Avian influenza virus type A (H5N1) in U.S. dairy cattle

HPAI influenza

Last updated: May 17, 2024
On March 25, the U.S. Department of Agriculture (USDA), Food and Drug Administration (FDA), and Centers for Disease Control and Prevention (CDC) announced that highly pathogenic avian influenza (HPAI), specifically avian influenza virus type A (H5N1), had been identified in U.S. dairy cattle for the first time. Here are important details on this rapidly evolving situation:

  • Avian influenza virus type A (H5N1) has been confirmed in dairy cattle in nine states: 15 herds in Michigan, 13 in Texas, eight in New Mexico, six in Idaho, four in Kansas, two in Colorado, and one each in Ohio, North Carolina, and South Dakota. Get updates on detections here and answers to frequently asked questions here.
  • Tests so far indicate that the virus detected in dairy cattle is H5N1, Eurasian lineage goose/Guangdong clade This is the same clade that has been affecting wild birds and commercial poultry flocks and that has caused sporadic infections in several species of wild mammals and neonatal goats in one herd in the United States.
  • Common clinical signs in affected cows include low appetite, reduced milk production, and abnormal appearance of milk (thickened, discolored).
  • While avian influenza virus type A (H5N1) is associated with high morbidity and mortality in birds ("highly pathogenic"), this hasn't been the case for dairy cattle. Affected animals reportedly recover with supportive treatment and with little to no mortality.
  • The spread of the H5N1 virus within and among herds indicates that bovine-to-bovine spread occurs, likely through mechanical means. Evidence also indicates that the virus can spread from dairy cattle premises to nearby poultry facilities.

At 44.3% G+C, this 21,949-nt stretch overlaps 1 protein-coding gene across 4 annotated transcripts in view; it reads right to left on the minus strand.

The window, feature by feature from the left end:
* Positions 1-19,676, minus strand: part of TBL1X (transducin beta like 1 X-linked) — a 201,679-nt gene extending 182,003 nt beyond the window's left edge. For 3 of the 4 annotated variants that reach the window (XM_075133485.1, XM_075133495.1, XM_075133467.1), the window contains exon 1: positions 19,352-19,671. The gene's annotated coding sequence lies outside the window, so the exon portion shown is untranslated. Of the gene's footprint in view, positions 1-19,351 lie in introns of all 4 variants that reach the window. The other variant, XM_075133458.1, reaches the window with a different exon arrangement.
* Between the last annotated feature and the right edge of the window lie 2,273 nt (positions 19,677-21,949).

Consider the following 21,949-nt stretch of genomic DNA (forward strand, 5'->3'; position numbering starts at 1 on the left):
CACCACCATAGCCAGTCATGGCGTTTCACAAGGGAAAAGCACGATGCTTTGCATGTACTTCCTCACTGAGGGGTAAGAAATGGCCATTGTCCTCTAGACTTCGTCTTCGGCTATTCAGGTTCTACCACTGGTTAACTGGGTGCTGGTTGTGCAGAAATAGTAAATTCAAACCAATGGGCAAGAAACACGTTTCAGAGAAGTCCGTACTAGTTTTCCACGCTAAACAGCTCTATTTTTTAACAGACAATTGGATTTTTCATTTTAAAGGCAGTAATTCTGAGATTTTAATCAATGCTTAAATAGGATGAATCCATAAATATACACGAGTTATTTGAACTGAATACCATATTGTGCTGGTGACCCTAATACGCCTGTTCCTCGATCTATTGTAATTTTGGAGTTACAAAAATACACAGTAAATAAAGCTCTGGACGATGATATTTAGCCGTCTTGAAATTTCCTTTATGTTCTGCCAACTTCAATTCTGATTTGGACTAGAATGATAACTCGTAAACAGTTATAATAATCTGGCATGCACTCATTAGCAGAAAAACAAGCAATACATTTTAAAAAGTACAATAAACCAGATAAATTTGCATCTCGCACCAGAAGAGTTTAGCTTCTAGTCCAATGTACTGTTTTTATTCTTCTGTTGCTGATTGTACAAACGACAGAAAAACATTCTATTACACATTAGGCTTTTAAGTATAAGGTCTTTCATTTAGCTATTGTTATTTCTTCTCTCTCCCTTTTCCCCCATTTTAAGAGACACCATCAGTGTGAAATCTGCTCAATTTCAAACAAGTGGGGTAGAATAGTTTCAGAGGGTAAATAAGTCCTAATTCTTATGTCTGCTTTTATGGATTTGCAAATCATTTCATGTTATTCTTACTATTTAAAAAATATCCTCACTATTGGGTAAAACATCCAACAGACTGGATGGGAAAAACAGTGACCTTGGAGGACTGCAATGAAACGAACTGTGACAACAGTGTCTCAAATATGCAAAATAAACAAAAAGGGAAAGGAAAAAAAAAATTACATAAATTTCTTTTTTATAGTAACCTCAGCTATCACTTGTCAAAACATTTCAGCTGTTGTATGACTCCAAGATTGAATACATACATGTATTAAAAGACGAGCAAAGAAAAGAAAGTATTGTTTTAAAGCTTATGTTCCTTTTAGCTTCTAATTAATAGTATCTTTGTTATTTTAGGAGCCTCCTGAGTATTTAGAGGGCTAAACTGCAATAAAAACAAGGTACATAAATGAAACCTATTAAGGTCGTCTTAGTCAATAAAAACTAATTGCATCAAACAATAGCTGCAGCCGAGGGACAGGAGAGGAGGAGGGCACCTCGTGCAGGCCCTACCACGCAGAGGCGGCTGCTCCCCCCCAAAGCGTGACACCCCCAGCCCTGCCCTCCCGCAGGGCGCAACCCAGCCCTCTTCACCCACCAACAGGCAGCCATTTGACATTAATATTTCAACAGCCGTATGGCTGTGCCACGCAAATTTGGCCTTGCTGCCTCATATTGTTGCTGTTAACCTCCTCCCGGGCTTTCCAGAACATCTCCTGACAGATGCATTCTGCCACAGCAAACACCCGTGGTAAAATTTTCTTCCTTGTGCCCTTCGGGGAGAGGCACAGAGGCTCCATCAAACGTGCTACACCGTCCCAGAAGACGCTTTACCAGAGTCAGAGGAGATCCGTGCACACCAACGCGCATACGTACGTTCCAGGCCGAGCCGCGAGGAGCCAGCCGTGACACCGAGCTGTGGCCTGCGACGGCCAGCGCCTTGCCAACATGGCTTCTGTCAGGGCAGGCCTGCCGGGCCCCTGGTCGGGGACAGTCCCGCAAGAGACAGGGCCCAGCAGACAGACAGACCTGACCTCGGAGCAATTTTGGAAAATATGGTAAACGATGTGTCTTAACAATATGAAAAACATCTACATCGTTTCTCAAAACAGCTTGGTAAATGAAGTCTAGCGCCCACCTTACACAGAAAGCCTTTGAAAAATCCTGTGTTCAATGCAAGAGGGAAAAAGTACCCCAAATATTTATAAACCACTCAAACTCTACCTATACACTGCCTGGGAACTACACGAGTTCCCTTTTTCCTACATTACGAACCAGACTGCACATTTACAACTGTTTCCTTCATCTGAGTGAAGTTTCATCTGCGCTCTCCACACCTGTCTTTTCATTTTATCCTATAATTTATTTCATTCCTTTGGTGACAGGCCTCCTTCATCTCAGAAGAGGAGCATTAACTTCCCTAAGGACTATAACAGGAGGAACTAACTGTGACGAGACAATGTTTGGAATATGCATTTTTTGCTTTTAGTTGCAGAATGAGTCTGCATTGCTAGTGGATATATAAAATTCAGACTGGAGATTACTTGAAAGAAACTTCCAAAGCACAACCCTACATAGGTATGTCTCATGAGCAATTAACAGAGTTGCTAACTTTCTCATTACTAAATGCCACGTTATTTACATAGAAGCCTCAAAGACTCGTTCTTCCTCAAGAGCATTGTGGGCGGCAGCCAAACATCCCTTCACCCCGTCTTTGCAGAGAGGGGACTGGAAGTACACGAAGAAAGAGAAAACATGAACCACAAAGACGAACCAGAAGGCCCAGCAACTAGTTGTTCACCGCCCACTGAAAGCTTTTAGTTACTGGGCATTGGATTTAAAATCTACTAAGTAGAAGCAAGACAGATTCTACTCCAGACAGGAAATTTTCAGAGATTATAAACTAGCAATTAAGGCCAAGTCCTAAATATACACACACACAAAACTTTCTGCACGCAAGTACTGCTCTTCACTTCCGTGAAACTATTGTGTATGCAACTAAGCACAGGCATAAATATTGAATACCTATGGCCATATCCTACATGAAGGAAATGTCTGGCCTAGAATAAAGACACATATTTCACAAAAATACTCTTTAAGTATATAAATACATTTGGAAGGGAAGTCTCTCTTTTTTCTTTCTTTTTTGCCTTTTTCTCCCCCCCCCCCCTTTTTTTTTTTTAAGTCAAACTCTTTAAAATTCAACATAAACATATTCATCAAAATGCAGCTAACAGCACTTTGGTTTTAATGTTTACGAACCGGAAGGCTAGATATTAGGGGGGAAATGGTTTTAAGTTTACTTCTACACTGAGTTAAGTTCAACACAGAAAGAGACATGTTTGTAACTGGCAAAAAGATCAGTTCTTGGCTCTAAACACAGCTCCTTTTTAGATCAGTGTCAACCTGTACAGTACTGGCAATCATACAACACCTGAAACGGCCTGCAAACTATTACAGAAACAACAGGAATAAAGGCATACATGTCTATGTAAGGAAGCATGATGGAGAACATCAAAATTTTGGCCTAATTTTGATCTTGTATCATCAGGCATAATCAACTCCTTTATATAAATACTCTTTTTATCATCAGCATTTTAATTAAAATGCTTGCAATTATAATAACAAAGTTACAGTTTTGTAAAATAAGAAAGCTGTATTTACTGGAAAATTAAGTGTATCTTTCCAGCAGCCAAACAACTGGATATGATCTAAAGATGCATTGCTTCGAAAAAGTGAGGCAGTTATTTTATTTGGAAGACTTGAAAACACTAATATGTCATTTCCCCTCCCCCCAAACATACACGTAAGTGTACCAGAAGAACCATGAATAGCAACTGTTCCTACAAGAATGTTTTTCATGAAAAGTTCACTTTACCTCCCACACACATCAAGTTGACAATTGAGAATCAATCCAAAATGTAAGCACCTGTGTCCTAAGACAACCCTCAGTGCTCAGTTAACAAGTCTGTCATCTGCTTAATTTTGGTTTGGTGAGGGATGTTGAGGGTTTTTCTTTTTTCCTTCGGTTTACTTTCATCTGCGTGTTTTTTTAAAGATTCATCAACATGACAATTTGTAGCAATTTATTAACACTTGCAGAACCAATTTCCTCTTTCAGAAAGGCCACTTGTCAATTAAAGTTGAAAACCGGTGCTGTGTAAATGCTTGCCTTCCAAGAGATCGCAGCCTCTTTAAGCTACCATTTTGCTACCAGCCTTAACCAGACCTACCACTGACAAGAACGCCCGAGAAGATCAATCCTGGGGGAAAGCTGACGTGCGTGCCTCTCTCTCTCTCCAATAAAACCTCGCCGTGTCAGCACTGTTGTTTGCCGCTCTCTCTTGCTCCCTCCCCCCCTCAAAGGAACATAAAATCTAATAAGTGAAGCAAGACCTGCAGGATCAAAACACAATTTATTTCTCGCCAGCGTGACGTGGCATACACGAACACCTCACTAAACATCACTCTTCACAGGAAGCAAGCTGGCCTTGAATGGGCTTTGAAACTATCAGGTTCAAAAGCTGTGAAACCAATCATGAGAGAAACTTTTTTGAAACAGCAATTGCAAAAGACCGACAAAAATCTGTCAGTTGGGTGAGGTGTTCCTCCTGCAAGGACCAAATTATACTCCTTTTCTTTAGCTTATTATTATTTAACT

• The USDA has urged veterinarians and producers to practice good biosecurity; monitor for, separate, and test sick animals; minimize cattle movements; and isolate and monitor any newly received dairy cattle for 30 days upon arrival. In addition, starting April 29, a federal order is in effect, requiring testing of lactating dairy cattle for HPAI prior to interstate movement, and reporting of positive nucleic acid detection and serology results for livestock to APHIS. While the movement restriction initially applies to lactating dairy cows, this may be adjusted based on an evolving scientific understanding of the disease and risks. Find answers to frequently asked questions about the order here and guidance for producers and veterinarians here.
  • At the state level, at least 22 states have issued restrictions on the importation of dairy cattle:
    Alabama, Arizona, Arkansas, California, Delaware, Florida, Hawaii, Idaho, Kansas, Kentucky, Louisiana, Maryland, Mississippi, Nebraska, New YorkNorth Carolina, Oregon, Pennsylvania, South Dakota, Tennessee, Utah, and West Virginia. State-specific restrictions on cattle movement must be followed in addition to federal requirements. If and where a particular state’s requirements are more restrictive than the federal order, that state’s requirements must be followed.
  • Michigan has issued an emergency order to control and prevent the continued spread of HPAI within the state by requiring that poultry and livestock producers develop and implement specific biosecurity practices.
  • Canada has tightened import requirements on dairy cattle from the United States.
  • The USDA has announced assistance for producers with H5N1-affected premises to improve on-site biosecurity, as well as financial tools for lost milk production in affected herds.
  • Federal and state agencies continue to conduct testing of clinical samples, including unpasteurized milk, nasal swabs, and tissue samples, as well as samples of milk along all stages of production. They also are performing viral genome sequencing. The USDA and state health officials encourage producers to work with their veterinarians to support sampling and testing.